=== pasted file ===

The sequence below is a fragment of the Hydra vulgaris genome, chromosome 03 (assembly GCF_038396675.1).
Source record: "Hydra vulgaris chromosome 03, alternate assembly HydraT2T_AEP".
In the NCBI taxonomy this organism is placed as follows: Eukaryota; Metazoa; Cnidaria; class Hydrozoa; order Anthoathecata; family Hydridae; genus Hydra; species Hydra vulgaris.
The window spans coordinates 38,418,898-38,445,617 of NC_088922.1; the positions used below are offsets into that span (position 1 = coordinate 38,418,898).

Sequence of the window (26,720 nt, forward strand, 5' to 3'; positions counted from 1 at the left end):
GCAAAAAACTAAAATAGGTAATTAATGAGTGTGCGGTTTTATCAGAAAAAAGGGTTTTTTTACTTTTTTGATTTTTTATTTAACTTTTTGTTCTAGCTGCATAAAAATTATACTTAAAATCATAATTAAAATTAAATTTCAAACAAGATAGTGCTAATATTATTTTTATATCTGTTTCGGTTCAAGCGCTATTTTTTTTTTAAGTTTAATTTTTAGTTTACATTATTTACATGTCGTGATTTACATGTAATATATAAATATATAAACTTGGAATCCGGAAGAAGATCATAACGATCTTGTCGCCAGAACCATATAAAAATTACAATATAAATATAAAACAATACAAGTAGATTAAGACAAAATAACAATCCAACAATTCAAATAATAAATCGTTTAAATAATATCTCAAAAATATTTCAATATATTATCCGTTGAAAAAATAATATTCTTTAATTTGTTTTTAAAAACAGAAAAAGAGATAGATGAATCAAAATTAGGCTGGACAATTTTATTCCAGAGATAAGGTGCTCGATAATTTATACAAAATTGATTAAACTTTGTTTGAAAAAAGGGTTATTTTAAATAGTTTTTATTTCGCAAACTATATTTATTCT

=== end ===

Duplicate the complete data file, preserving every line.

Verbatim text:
The sequence below is a fragment of the Hydra vulgaris genome, chromosome 03 (assembly GCF_038396675.1).
Source record: "Hydra vulgaris chromosome 03, alternate assembly HydraT2T_AEP".
In the NCBI taxonomy this organism is placed as follows: Eukaryota; Metazoa; Cnidaria; class Hydrozoa; order Anthoathecata; family Hydridae; genus Hydra; species Hydra vulgaris.
The window spans coordinates 38,418,898-38,445,617 of NC_088922.1; the positions used below are offsets into that span (position 1 = coordinate 38,418,898).

Sequence of the window (26,720 nt, forward strand, 5' to 3'; positions counted from 1 at the left end):
GCAAAAAACTAAAATAGGTAATTAATGAGTGTGCGGTTTTATCAGAAAAAAGGGTTTTTTTACTTTTTTGATTTTTTATTTAACTTTTTGTTCTAGCTGCATAAAAATTATACTTAAAATCATAATTAAAATTAAATTTCAAACAAGATAGTGCTAATATTATTTTTATATCTGTTTCGGTTCAAGCGCTATTTTTTTTTTAAGTTTAATTTTTAGTTTACATTATTTACATGTCGTGATTTACATGTAATATATAAATATATAAACTTGGAATCCGGAAGAAGATCATAACGATCTTGTCGCCAGAACCATATAAAAATTACAATATAAATATAAAACAATACAAGTAGATTAAGACAAAATAACAATCCAACAATTCAAATAATAAATCGTTTAAATAATATCTCAAAAATATTTCAATATATTATCCGTTGAAAAAATAATATTCTTTAATTTGTTTTTAAAAACAGAAAAAGAGATAGATGAATCAAAATTAGGCTGGACAATTTTATTCCAGAGATAAGGTGCTCGATAATTTATACAAAATTGATTAAACTTTGTTTGAAAAAAGGGTTATTTTAAATAGTTTTTATTTCGCAAACTATATTTATTCT